“I knew you’d come when I didn’t answer your signal.” She smiled in a weird way, like she shouldn’t. “I thought we would make too much noise.”

“You mean I would make too much noise.”

“I guess so. Did you tiptoe?”

“I did.”


“They’ll find us in the morning,” Joseph said.

“I’ve got my Big Ben. We’ll set it for early.”

“The alarm is way too loud. They’ll hear it even from down there.”

“I guess we don’t need the alarm,” she said. “The numbers glow. Let’s promise to wake up early so we can sneak back down. All we have to do is promise.”

“But what if?” he asked.

“Then Father will find us. Tomorrow is Saturday. Remember? She sleeps in. Father’s in charge on Saturdays. He’ll keep our secret.”

“Maybe not. Parents don’t keep secrets from each other. They’re like us and we don’t. We tell lies.”

“They are not like us, Joseph. Besides, he’s kind of on our side.”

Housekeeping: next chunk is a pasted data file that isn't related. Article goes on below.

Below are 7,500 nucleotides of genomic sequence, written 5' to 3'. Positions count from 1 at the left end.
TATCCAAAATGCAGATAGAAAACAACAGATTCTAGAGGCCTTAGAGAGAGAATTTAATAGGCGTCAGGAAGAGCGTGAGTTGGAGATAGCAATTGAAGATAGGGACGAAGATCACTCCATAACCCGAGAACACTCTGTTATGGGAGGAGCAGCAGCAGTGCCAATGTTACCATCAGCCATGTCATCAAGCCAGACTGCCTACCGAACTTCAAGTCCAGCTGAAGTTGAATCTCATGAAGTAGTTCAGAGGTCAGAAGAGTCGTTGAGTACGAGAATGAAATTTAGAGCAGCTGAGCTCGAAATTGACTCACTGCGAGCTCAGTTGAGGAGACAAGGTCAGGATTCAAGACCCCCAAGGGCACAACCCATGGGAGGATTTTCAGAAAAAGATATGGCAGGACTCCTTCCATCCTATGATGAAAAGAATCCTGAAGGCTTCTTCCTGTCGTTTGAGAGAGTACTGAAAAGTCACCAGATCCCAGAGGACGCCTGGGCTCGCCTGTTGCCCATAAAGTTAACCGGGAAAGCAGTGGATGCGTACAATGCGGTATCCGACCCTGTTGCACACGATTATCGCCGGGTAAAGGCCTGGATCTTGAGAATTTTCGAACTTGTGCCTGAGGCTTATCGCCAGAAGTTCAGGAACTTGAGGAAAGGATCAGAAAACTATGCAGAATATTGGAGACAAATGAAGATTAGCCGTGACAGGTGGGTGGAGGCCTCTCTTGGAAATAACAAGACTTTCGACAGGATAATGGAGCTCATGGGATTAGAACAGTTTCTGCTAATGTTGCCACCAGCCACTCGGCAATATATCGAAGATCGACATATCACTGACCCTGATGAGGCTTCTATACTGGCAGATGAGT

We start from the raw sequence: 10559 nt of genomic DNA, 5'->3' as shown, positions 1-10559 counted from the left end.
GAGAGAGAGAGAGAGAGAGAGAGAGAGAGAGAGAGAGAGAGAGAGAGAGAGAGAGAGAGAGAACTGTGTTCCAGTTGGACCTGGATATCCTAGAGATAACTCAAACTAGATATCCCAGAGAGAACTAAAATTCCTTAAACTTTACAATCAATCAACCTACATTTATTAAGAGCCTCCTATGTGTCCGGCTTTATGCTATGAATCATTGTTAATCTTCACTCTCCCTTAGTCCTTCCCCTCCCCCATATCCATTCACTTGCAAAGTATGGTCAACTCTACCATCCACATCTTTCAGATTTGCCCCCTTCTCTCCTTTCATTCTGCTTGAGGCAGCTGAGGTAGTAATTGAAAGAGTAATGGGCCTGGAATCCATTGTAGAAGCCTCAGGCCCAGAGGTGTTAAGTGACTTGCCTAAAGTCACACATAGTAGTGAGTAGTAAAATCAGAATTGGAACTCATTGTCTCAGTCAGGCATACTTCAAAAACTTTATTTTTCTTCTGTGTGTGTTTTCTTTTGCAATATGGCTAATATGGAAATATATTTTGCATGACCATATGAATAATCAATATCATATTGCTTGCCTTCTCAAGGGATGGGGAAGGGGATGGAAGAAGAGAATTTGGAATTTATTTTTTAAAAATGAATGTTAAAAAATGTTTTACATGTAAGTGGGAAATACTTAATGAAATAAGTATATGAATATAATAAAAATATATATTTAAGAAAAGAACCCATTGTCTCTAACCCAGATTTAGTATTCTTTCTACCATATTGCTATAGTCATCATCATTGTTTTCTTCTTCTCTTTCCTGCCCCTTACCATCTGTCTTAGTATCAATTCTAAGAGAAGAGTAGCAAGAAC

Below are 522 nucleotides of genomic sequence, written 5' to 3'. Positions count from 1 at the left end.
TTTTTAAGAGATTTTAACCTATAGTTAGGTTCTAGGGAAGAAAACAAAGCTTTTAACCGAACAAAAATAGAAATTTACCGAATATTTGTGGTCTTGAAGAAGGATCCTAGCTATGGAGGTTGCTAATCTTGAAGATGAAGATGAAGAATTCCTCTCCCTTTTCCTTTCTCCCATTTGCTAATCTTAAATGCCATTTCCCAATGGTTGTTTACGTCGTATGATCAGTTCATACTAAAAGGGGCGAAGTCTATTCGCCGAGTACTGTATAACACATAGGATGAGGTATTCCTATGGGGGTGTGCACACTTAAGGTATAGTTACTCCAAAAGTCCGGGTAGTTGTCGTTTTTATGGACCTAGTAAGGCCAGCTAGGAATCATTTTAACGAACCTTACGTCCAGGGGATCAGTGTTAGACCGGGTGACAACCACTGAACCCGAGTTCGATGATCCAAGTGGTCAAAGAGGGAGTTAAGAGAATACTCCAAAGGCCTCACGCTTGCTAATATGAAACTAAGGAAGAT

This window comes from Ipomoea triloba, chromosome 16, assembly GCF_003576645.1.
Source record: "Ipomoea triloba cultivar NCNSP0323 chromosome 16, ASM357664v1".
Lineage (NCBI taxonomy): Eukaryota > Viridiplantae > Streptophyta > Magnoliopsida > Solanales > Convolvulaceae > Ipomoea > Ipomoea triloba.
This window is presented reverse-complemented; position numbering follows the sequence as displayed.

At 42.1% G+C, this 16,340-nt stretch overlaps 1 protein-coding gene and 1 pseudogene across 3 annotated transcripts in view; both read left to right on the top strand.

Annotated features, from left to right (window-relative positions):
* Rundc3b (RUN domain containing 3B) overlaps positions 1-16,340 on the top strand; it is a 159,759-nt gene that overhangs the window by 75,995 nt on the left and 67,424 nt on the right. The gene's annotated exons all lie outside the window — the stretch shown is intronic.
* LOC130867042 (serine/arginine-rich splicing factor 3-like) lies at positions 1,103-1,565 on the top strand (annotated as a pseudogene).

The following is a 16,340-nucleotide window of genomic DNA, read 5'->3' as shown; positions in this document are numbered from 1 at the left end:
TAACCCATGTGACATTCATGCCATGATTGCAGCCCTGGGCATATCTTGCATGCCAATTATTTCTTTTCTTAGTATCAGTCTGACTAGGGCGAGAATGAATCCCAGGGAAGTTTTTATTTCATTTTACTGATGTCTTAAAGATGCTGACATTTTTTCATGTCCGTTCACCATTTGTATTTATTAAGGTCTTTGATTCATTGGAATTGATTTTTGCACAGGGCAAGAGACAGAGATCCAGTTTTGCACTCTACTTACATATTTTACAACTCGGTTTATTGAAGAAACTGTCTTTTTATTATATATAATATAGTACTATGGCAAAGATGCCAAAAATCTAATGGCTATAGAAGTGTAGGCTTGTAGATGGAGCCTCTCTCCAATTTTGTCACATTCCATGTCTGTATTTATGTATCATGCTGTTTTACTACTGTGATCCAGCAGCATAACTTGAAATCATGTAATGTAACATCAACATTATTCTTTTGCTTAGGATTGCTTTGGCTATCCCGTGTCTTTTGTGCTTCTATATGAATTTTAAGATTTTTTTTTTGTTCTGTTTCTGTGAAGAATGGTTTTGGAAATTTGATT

“What if he goes to work?”

“He goes in late so she can sleep in. Let’s try not to worry.”

“You’re right. But you can never tell.”

“We have to try,” she said. “Let’s promise, okay?”

“Promise what?”

“To get awake before it’s light. We can do it.”

Joseph looked harder at her face, into her eyes. He believed her. “Okay,” he said. “I’m glad there’s a bathroom up here.”

“Promise not to flush the toilet?”

“I promise.”

“No matter what?”


“One of us can sneak up later to flush. Do you promise?”

“Well okay,” he said again. “I guess.”

“What time?” Rachel asked. That surprised him. Sometimes she asked him things like that, but not very often. “Let’s put a time in our heads and promise,” she said. “That’s when we’ll get up and sneak back down.”

“Six o’clock,” he said.

“That sounds good.”

She turned away, reached for her Big Ben at the top of the bed, then rolled to her stomach and placed it above them, in the middle where both could see it, right between the candles. The glow was too bright and couldn’t be dimmed, but with the power out Joseph liked it.